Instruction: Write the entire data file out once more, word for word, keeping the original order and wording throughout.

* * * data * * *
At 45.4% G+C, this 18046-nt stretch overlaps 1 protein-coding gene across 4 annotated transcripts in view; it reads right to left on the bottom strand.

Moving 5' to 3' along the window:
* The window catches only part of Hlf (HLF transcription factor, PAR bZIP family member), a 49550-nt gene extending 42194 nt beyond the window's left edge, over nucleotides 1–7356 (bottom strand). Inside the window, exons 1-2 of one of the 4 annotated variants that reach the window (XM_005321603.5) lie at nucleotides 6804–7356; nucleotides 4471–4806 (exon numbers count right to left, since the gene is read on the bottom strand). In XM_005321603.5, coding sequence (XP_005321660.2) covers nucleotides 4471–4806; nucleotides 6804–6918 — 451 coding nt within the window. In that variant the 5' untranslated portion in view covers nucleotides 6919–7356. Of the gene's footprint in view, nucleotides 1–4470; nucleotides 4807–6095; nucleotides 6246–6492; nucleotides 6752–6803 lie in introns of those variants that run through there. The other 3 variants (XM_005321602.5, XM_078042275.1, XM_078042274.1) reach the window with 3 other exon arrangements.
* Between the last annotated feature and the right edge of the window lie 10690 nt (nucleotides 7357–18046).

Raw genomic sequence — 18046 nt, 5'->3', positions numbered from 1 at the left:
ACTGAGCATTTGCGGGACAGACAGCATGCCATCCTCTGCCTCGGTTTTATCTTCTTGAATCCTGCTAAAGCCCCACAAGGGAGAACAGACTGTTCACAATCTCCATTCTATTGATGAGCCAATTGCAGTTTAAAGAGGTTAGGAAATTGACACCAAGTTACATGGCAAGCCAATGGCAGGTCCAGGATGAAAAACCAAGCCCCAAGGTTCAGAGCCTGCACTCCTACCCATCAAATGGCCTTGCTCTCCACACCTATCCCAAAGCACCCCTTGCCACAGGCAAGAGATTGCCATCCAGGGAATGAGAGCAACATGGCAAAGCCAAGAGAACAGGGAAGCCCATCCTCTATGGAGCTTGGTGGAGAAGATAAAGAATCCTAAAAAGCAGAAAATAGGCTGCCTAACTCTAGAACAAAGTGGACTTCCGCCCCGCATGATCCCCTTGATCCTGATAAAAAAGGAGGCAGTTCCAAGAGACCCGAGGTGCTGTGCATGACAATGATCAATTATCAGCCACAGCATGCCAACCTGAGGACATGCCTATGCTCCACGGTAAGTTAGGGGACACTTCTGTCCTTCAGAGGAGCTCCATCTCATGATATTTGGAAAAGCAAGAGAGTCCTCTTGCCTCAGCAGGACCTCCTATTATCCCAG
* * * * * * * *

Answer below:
At 45.4% G+C, this 18046-nt stretch overlaps 1 protein-coding gene across 4 annotated transcripts in view; it reads right to left on the bottom strand.

Moving 5' to 3' along the window:
* The window catches only part of Hlf (HLF transcription factor, PAR bZIP family member), a 49550-nt gene extending 42194 nt beyond the window's left edge, over nucleotides 1–7356 (bottom strand). Inside the window, exons 1-2 of one of the 4 annotated variants that reach the window (XM_005321603.5) lie at nucleotides 6804–7356; nucleotides 4471–4806 (exon numbers count right to left, since the gene is read on the bottom strand). In XM_005321603.5, coding sequence (XP_005321660.2) covers nucleotides 4471–4806; nucleotides 6804–6918 — 451 coding nt within the window. In that variant the 5' untranslated portion in view covers nucleotides 6919–7356. Of the gene's footprint in view, nucleotides 1–4470; nucleotides 4807–6095; nucleotides 6246–6492; nucleotides 6752–6803 lie in introns of those variants that run through there. The other 3 variants (XM_005321602.5, XM_078042275.1, XM_078042274.1) reach the window with 3 other exon arrangements.
* Between the last annotated feature and the right edge of the window lie 10690 nt (nucleotides 7357–18046).

Raw genomic sequence — 18046 nt, 5'->3', positions numbered from 1 at the left:
ACTGAGCATTTGCGGGACAGACAGCATGCCATCCTCTGCCTCGGTTTTATCTTCTTGAATCCTGCTAAAGCCCCACAAGGGAGAACAGACTGTTCACAATCTCCATTCTATTGATGAGCCAATTGCAGTTTAAAGAGGTTAGGAAATTGACACCAAGTTACATGGCAAGCCAATGGCAGGTCCAGGATGAAAAACCAAGCCCCAAGGTTCAGAGCCTGCACTCCTACCCATCAAATGGCCTTGCTCTCCACACCTATCCCAAAGCACCCCTTGCCACAGGCAAGAGATTGCCATCCAGGGAATGAGAGCAACATGGCAAAGCCAAGAGAACAGGGAAGCCCATCCTCTATGGAGCTTGGTGGAGAAGATAAAGAATCCTAAAAAGCAGAAAATAGGCTGCCTAACTCTAGAACAAAGTGGACTTCCGCCCCGCATGATCCCCTTGATCCTGATAAAAAAGGAGGCAGTTCCAAGAGACCCGAGGTGCTGTGCATGACAATGATCAATTATCAGCCACAGCATGCCAACCTGAGGACATGCCTATGCTCCACGGTAAGTTAGGGGACACTTCTGTCCTTCAGAGGAGCTCCATCTCATGATATTTGGAAAAGCAAGAGAGTCCTCTTGCCTCAGCAGGACCTCCTATTATCCCAG